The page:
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Second Annual Portal to the Past Festival

Many museums have been forced to close their doors because of the coronavirus pandemic. Some, like Phoenix’s Pueblo Grande Museum have turned to virtual engagement in the absence of public visiting hours.

On October 4, the museum hosted its second annual Portal to the Past Festival with the help of Cultural Coalition Inc. The two-hour live streamed event celebrated the Ancestral Sonoran Desert People through traditional dance and music performances as well as featured crafts, tours and an artist-led lecture.

The festival kicked off with a cultural performance by the Achem Aa’l Basket Dancers from Salt River. The group of nine women, dressed in long red skirts and matching white blouses, danced barefoot around a man singing and playing percussion for nearly eight minutes. During another cultural performance, a dancer from Indigenous Enterprise moved to the sounds of drums and chants. Wearing a brightly colored costume and headdress, he spun quickly and deliberately in circles as his feathers and fringe shifted with each movement. Later in the lineup traditional dances were also performed from Quetzal QVLN and Tony Duncan as well as the Keli Akimel dancers from Gila River.

The event also included educational aspects such as a short interview with Arizona artist Zarco Guerrero who explained how the festival got its name. Last year, Guerrero won the New Arizona Prize Water Public Art Challenge for a sculptural gate he constructed outside the Pueblo Grande Museum’s archeological park.

“It was inspired by a grant that was put out by the Arizona Community Foundation Water Heritage Project,” said Guerrero. “Artists from throughout the valley, throughout the country and throughout the world could submit an idea that would create public works of art that would stimulate, encourage and inspire people to think about the way we use water and the desperate need to take care of and conserve the clean water that we do have.”

The Pueblo Grande Museum Director Nicole Armstrong-Best gave a brief history of the museum and described how the Ancestral Sonoran Desert People created a canal system that is still used today. She explained how Guerrero’s art installation welcomed people to the museum and onto the grounds of these prehistoric canals. The festival itself included a 10-minute tour of the museum with two volunteers.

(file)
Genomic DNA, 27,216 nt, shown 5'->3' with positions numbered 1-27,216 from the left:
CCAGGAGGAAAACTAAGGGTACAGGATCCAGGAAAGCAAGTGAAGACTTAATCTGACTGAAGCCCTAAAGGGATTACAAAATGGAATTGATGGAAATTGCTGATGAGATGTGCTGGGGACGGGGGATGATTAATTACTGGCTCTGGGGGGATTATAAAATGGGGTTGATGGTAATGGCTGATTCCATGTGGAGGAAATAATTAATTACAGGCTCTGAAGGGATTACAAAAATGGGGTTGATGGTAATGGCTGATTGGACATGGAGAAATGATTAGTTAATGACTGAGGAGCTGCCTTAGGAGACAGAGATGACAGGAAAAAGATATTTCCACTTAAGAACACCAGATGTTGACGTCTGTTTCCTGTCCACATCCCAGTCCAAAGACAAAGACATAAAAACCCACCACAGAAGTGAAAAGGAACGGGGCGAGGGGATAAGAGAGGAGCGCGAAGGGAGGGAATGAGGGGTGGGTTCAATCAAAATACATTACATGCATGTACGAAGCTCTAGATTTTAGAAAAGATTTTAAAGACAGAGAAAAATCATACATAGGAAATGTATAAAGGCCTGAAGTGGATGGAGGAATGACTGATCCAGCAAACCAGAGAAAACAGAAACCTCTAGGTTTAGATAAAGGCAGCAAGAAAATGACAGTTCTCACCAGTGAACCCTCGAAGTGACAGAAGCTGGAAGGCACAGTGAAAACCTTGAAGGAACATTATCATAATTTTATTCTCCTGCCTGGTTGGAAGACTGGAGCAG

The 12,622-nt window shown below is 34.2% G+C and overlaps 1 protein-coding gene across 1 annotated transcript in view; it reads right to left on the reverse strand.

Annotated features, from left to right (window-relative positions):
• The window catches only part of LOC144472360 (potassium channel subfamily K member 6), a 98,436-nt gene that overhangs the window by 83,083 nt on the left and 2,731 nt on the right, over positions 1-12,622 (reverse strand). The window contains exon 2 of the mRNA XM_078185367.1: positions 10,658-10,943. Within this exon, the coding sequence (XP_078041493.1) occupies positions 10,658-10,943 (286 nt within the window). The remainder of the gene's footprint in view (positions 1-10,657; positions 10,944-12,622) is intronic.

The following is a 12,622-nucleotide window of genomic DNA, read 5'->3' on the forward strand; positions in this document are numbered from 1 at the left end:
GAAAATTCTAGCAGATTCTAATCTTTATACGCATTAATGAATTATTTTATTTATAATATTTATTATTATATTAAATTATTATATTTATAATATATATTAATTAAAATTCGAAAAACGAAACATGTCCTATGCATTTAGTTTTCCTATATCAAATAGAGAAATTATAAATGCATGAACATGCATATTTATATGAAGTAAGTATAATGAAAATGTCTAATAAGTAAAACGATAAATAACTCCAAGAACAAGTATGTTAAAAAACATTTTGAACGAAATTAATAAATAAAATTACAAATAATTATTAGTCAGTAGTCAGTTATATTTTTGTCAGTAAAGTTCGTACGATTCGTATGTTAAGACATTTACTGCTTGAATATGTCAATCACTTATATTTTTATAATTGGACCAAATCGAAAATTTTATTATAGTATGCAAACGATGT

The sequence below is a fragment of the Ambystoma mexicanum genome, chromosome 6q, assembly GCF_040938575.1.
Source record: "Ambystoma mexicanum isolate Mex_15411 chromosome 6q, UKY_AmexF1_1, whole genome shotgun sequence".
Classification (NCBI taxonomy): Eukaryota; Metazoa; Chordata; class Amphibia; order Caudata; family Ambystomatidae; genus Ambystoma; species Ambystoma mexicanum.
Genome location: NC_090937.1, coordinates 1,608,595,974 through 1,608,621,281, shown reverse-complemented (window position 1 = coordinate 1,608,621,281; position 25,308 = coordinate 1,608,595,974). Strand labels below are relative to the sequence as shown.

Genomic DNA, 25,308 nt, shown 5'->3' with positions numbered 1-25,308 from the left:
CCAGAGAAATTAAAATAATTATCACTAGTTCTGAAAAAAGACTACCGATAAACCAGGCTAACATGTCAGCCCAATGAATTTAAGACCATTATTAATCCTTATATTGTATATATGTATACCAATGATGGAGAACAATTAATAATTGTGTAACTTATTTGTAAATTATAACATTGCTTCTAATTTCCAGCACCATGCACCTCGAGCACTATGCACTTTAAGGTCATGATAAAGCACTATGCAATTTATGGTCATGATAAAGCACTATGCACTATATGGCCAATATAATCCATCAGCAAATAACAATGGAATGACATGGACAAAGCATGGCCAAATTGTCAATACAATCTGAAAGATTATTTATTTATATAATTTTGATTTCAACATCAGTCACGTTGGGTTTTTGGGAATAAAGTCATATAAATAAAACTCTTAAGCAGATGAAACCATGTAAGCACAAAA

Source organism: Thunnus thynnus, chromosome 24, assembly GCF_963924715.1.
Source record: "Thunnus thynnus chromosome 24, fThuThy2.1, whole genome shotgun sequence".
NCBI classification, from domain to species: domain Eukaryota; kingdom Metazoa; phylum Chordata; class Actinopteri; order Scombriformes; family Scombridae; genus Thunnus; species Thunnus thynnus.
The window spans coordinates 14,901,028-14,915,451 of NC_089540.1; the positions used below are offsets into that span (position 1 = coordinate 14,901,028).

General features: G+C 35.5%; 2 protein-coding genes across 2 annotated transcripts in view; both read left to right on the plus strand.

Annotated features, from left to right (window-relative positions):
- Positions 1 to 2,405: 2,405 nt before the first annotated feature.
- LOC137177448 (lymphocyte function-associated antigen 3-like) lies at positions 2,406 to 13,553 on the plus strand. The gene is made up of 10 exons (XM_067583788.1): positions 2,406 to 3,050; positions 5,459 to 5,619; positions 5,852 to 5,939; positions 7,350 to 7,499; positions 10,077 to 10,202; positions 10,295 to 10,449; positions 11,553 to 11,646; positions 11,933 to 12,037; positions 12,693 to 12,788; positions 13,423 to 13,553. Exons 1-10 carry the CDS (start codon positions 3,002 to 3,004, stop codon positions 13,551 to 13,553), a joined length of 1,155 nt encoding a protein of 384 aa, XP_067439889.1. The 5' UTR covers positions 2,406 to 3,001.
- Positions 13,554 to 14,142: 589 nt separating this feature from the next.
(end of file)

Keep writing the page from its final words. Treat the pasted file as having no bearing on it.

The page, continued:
During the event, another local artist, Thomas “Breeze” Marcus hosted a chat explaining some of his work. The Native American muralist’s graffiti-style installations can be seen all over the streets of Phoenix.

Portal to the Past continued with kid-friendly activities including a storytelling and flute performance by guest Randy Kemp. In another segment, a staff member from the Pueblo Grande Museum taught viewers how to make a Sonoran stained glass craft from household materials.

Other highlights included a talk on Native American women and voting rights with Pueblo Grande Museum Exhibit Designer, Kim Nishirhara. She began her lecture by assuring viewers that while the museum staff enjoyed virtual programming, they were eager to open their doors again soon.

“We have spent lots of time making sure our exhibits are safe for you and your family,” said Nishirhara. “This time has caused us to stop and think about all the objects, buttons and surfaces we touch in a museum and how we can find creative solutions to still make these available to you without sacrificing safety. We have also been doing a lot of programs and events through videos such as this one. Although the videos have been fun and a challenge for the museum staff in good ways, we are sure ready for you to come back to the museum in person.”

The second annual Portal to the Past Festival was made possible by a grant from Arizona Humanities and National Endowment for the Humanities. Learn more about the Pueblo Grande Museum at www.pueblogrande.com.

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